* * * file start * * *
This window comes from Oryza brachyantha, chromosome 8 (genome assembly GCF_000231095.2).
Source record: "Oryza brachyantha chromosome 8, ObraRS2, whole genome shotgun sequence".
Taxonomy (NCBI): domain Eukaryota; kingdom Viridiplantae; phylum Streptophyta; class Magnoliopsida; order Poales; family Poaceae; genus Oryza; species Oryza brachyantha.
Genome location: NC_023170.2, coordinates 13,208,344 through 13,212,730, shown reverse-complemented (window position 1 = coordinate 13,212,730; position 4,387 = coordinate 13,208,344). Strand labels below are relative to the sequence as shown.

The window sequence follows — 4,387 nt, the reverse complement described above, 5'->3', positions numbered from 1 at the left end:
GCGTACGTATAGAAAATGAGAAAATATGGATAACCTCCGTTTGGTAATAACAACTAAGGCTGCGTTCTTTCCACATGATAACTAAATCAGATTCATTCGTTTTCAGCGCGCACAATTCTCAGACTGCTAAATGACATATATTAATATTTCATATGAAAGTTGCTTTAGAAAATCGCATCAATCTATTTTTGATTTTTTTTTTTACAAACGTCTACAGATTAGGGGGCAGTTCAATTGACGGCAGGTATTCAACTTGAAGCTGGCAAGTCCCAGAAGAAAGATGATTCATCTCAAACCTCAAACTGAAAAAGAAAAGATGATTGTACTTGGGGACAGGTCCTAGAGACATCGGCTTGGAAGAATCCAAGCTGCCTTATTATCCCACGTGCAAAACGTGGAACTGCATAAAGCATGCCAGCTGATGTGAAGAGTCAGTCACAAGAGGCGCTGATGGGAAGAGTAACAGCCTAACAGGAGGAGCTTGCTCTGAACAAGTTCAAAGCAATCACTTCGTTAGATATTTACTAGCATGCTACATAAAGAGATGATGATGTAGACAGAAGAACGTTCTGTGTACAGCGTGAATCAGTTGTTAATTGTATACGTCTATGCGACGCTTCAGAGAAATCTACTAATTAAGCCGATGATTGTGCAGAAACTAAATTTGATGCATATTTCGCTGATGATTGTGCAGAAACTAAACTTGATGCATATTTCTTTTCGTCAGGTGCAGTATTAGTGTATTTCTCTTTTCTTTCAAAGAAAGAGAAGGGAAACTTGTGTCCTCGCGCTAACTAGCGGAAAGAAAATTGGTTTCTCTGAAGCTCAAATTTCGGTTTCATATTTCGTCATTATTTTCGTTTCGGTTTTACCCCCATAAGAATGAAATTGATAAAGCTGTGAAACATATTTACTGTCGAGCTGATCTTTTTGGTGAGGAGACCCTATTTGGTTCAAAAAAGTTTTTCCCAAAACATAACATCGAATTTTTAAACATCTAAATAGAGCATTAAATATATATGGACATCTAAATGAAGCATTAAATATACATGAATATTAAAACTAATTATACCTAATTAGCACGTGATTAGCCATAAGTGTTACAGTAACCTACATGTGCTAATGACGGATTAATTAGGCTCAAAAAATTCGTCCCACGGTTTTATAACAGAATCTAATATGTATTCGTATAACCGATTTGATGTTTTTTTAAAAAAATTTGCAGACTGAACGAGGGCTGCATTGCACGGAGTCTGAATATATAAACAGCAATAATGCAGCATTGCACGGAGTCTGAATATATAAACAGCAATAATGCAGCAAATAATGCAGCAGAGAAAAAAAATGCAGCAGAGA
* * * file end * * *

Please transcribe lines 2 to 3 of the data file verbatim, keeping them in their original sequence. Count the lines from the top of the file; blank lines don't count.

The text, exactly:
Source record: "Oryza brachyantha chromosome 8, ObraRS2, whole genome shotgun sequence".
Taxonomy (NCBI): domain Eukaryota; kingdom Viridiplantae; phylum Streptophyta; class Magnoliopsida; order Poales; family Poaceae; genus Oryza; species Oryza brachyantha.